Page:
CSotD: Upon Further Review

My situation with Arlo and Janis (AMS) isn’t so much that I needed to choose some particular strips from the current arc but, rather, how I needed to pick the right moment to sound the alert to what’s looking like a major shift. It looks, for sure, like it’s time now.

I was pleased to see them bring Gene and Mary Lou back into the flow, since it had been quite a while since we’d heard from the kids. Well, we sure got an update: They’ve closed the diner and begun catering instead, and they want Arlo and Janis to join them, which not only means going to work but moving down to the seashore.

It’s not simply a change, but a salute to Jimmy Johnson for recognizing a need to freshen things up before it became an issue. I’ve been enjoying the strip as is, but this is a good move. I sure wish more strippers would step back and examine their work, because there are several who could use freshening a whole lot more than A&J did.

Meanwhile, Janis is right: You overthink and overplan and it won’t happen at all. Gotta yank the Band-Aid.

Elsewhere among thoughtful strips, Frazz (AMS) explores the burgeoning world of dubious quotations.

I’ll confess to occasionally mis-remembering things, and I don’t have to confess it, because Constant Readers caught me attributing a story to Samuel Colt the other day that properly belonged to Eli Whitney (both of whom were gunmakers, though Whitney is more remembered for the cotton gin). But the fault wasn’t that I remembered it wrong; the problem was that I didn’t take the time to confirm it.

As Mark Twain said, “It ain’t what you don’t know that gets you into trouble. It’s what you know for sure that just ain’t so.”

Or possibly Josh Billings or maybe it was Will Rogers. If you look at the Quote Investigator, you’ll find that it’s pretty much an untraceable bit of folk wisdom. But nobody ever does.

Another quick resource is Wikiquote, but then you have to have a clue as to who you think said it. However, they do list “attributed” quotes, which are things everyone incorrectly thinks the person said. Wikiquote is a lot of fun to poke around in; Quote Investigator digs deeper for more complete explanations.

When in doubt, try “As someone once said …”

Can’t go wrong with that one.

On a related note, Ian Boothby and Pia Guerra teamed on this New Yorker cartoon which is either a funny joke or a deep thought, depending on where you’re at when you come across it.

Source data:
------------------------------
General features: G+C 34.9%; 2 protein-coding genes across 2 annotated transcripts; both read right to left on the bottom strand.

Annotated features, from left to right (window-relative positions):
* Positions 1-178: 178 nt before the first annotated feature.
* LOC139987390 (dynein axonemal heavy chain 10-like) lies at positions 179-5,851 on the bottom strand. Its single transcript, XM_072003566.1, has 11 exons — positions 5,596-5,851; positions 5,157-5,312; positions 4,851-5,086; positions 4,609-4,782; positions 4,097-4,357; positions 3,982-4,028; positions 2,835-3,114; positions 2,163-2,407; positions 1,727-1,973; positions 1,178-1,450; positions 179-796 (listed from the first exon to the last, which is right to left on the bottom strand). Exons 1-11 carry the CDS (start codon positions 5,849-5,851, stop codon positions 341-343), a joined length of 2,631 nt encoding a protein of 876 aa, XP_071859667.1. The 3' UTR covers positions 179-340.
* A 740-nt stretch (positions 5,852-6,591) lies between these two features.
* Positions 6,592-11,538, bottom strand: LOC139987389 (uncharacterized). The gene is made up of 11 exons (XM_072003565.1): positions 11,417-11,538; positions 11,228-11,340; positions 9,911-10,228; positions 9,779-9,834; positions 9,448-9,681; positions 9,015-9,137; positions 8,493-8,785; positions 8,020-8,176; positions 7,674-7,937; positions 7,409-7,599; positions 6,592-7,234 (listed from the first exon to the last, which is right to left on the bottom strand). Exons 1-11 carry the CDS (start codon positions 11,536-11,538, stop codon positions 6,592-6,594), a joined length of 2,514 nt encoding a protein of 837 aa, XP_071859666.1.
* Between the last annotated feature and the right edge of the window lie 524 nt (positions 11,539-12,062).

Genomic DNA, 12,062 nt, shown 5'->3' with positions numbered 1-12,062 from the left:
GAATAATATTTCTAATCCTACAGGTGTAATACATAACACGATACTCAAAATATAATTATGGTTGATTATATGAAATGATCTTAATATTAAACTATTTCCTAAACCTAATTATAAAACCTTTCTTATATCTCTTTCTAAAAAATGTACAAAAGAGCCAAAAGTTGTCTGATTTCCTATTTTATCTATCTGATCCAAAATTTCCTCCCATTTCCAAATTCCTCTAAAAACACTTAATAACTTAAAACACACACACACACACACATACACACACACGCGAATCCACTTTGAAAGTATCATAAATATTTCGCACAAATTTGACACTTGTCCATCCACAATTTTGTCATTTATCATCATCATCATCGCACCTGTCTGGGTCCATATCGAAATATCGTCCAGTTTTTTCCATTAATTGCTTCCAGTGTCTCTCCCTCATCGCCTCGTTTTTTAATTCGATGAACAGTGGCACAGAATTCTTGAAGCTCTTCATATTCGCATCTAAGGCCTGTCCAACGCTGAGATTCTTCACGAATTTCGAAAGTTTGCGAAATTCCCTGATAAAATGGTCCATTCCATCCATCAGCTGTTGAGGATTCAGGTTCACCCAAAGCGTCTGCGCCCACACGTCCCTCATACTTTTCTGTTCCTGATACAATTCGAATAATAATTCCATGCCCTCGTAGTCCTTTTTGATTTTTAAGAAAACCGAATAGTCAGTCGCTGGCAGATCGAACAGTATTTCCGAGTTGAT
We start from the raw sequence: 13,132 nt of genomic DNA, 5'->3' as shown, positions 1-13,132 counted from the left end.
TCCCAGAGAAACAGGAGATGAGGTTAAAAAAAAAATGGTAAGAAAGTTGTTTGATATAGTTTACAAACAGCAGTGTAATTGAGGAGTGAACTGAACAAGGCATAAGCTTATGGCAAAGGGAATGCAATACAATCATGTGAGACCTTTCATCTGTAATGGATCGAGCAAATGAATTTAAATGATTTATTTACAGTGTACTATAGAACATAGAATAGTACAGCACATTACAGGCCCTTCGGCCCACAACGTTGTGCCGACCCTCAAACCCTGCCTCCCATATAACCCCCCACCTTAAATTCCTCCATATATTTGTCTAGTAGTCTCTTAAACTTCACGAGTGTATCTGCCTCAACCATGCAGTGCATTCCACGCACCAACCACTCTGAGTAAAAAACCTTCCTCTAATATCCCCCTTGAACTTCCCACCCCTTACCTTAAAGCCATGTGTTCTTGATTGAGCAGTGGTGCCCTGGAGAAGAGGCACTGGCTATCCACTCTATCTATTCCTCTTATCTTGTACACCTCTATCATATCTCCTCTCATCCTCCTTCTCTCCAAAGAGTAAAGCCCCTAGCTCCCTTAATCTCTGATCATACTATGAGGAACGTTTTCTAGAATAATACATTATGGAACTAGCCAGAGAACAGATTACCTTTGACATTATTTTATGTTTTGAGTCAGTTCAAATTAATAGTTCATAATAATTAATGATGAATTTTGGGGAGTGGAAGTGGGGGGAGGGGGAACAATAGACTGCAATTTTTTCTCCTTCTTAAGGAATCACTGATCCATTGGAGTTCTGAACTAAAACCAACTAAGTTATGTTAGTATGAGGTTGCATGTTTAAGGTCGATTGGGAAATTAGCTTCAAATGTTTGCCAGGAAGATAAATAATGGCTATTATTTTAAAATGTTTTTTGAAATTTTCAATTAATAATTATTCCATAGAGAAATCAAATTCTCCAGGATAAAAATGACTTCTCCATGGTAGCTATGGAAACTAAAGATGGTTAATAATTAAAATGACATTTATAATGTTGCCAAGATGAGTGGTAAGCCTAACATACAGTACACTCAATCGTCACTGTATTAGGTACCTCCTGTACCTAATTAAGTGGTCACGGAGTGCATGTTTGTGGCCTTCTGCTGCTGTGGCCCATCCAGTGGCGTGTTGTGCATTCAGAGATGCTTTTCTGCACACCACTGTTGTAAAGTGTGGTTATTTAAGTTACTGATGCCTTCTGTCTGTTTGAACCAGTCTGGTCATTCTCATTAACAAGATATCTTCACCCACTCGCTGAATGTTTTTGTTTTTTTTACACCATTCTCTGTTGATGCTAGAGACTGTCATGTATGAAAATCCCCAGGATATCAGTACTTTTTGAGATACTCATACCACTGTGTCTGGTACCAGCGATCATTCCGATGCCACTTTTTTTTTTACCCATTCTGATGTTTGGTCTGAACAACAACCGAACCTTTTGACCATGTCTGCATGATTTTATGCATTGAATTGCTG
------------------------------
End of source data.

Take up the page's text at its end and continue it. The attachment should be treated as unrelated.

That is, it’s arrogant to assume you speak for God, and ignorant to think that God wrote in English rather than in Greek or Latin or Aramaic or whatever. Biblical scholars devote hours to arguing over precise translations and then have to admit that part of the matter is which fragment of which copy of which edition of which source you are translating from.

Well, they don’t have to admit that, but they should.

Anyway, the zen solution is that whatever accent you have is correct. And the pragmatic response to that is the people come to church to get authoritative answers, not koans.

More’s the pity.

Some of us can find deep meaning anywhere, and I laughed at this Jonesy cartoon but then fell into a reverie. There’s a lot to think about in the story of Theseus and the Minotaur, beginning with it being a clash between the goddess-based Minoan culture and the patriarchal Greek culture.

Which I didn’t realize a few decades ago, when I promised teachers a serialized story on the familiar topic, only to discover, as I began researching, that Theseus was not simply a dubious hero but an out-and-out first-class jerk.

So instead of writing a swords-and-sandals action story, I got together with Rinacat, one of my favorite artists, to tell a toxic-dating story about a sweet-talking, manipulative bully who charms poor Ariadne into helping him and then, having promised to marry her, maroons her instead on a desert island.

I still think Jonesy’s cartoon is a hoot, but it’s hard not to point out that a lot of women end up with unwanted souvenirs as a result of discovering the real monster at the center of that maze, and it ain’t the Minotaur.

Can’t we talk about something more pleasant?

I don’t know if this Lola (AMS) is more pleasant or not, and I suspect it largely depends on your relationship to music. I went to a concert in 1969 that was supposed to feature the Byrds, but, even at that date, most of the Byrds had flown and I don’t who was appearing under their name.

I still don’t, because they cancelled and Dr. John filled in for them, right in the middle of his gris-gris period and it was awesome. But I digress.

Point is that musicians quarrel over which Yardbirds lineup is the “real” one but god knows there are lesser musicians stepping into lesser bands and the concerts still sell out because there’s a sizeable audience more invested in nostalgia than in the music itself.